Recommended by Ricochet Members Created with Sketch. 12 Weeks

 

This is approximately how long my business can run with no revenue on the amount of liquid cash assets I have on hand. 12 weeks. What is at the end of that 12 weeks? Unknown. At that time, will we be in a recovery phase enough to plod on? Will sufficient revenue return to dig out of the pit of the Wuhan reckoning? Will there be enough cash left to pay the IRS in July? Or will 12 weeks result in little change and I just walk away and lock the doors, let the bank have my building back, wish my employees well in their lives and bid adieu to 15 years of sweat equity?

My husband and I work together…we often tell how we started our business in 2005 with two laptops (bought on credit), a donated desk ,and a card table in a shared office space. I left a job in government with a guaranteed paycheck and benefits to join my husband on this adventure. (Our four young children at the time didn’t know how lean those years were.) We started with no employees, existed on a bank credit line, then hired one employee, then two, rented our own space….survived 2008-2010 recession…hired a third employee…bought our own building….hired more employees…opened additional locations…hired more employees…plowed our “profits” right back into our business in salaries and development and hiring of staff, expansion, and buying goods and services from other businesses.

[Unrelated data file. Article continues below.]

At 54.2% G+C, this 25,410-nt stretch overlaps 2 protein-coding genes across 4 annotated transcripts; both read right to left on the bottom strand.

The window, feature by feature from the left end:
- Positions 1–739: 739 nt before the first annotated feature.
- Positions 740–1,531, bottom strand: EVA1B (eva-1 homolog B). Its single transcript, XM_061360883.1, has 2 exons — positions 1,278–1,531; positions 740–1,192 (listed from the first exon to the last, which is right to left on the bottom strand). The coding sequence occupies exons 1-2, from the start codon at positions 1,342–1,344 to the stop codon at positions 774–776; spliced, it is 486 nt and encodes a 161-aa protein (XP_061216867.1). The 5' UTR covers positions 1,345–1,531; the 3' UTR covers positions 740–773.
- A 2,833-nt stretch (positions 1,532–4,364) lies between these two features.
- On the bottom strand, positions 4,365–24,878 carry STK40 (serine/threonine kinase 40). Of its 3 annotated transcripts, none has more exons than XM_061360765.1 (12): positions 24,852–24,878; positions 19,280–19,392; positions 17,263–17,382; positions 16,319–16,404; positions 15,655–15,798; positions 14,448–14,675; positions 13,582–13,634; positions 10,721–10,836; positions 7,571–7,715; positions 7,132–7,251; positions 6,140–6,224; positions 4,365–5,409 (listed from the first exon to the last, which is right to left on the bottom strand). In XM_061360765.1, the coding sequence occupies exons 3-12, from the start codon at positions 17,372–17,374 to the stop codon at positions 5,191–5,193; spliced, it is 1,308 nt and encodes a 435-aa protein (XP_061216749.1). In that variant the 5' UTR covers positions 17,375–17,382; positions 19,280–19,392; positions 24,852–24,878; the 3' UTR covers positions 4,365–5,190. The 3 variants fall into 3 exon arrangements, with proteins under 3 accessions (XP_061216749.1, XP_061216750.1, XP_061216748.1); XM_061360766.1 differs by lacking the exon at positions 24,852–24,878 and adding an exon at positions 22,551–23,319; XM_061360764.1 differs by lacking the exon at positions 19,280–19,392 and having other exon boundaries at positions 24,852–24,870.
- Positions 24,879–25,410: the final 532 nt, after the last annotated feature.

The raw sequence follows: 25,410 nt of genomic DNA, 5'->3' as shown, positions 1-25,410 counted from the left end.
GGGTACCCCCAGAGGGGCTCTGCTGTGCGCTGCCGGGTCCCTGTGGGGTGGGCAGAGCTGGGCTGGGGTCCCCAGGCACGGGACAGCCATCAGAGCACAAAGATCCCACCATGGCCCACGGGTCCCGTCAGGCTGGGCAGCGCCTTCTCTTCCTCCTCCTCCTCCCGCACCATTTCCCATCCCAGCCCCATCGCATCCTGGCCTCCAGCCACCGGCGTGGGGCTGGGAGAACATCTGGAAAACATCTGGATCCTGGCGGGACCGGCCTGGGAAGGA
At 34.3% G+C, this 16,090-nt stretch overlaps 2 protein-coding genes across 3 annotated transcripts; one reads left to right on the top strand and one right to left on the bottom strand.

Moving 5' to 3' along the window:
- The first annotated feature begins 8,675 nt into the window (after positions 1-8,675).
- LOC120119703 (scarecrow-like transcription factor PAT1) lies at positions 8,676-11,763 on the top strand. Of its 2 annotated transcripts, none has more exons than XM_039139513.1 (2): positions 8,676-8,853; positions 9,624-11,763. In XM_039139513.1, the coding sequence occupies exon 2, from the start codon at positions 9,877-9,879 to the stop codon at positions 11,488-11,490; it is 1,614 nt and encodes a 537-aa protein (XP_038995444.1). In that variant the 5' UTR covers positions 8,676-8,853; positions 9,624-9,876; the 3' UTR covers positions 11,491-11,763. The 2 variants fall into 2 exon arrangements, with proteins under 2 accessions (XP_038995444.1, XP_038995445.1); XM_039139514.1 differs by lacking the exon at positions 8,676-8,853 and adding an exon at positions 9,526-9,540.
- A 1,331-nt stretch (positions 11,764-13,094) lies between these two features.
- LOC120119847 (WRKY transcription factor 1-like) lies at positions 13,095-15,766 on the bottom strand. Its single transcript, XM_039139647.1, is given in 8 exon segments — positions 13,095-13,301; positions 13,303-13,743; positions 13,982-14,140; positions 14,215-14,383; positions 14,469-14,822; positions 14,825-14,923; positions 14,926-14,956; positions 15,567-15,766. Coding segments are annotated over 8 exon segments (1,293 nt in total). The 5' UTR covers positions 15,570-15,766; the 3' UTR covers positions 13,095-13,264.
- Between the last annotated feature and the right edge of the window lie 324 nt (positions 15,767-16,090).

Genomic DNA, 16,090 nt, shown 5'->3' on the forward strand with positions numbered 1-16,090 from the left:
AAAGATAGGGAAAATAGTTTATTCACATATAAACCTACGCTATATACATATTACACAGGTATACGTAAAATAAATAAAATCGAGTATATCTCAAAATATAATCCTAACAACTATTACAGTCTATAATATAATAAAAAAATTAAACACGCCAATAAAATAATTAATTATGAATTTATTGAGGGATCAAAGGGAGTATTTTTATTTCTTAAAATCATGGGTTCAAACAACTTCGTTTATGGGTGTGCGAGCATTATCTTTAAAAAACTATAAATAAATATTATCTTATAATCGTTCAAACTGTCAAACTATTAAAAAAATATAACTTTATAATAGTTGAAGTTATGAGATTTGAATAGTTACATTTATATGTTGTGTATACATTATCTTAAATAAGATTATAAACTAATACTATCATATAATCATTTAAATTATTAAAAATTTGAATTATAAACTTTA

Last year, our business supported 18 families and put $1M in payroll into the pockets of our employees. My husband’s 2014 Chevy has over 200,000 miles on it from going hither and yon to support the business, and he and I work six days a week most weeks. While with us, our employees have supported their families — they have had babies, sent kids to college (and graduated them!), taken a real vacation for the first time, helped their senior parents, bought their own houses and quit renting. We are a “work family.” Three employees will be let go this week, two others will be asked to go part-time. In 12 weeks, my work family could be torn apart.

At the end of the day, my husband and I will be ok together. Our children are all young adults now – one in the military, two in college, and one in trade school. They will survive too. I am grateful for the ride we have had and am proud of what we have done together. I hold out hope that this will pass and we can continue. Whichever way it goes, I’ll know more in 12 weeks.

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There are 11 comments.

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  1. M. Brandon Godbey Member

    Meanwhile, the fools in Washington (and most likely your state government) bray on, playing fiddle while Rome burns. Your life (and the lives of countless others) are not statistics; they are not hypothetical causalities on a bar graph. They are real, and they are being destroyed. God bless you.

    • #1
    • March 24, 2020, at 8:32 AM PDT
    • 12 likes
  2. Ralphie Member

    I hear you. Self employed don’t have even unemployment to fall back on, it’s the bank account. My husband and I discussed how long we can go without income also. Not months, maybe 2. Then our cash runs short. We don’t just have our home, we have the business expenses that do not stop, like mortgage, insurance, utilities. Most people work for someone, it seems, and there is a reason for that. In order to start a business and have it last any length of time, like you said, you have to watch cash flow, and put money back into it. If you sell off the shelf, you have to replace that item, so the sale is not pure profit. And you cannot turn to government to replace lost income. They are talking loans, not free money. If unemployment was a loan, it isn’t.

    • #2
    • March 24, 2020, at 9:39 AM PDT
    • 7 likes
  3. Nerina Bellinger Member

    THESE are the stories everyone needs to hear. Some major media player needs to highlight them daily. Maybe Tucker? Rush?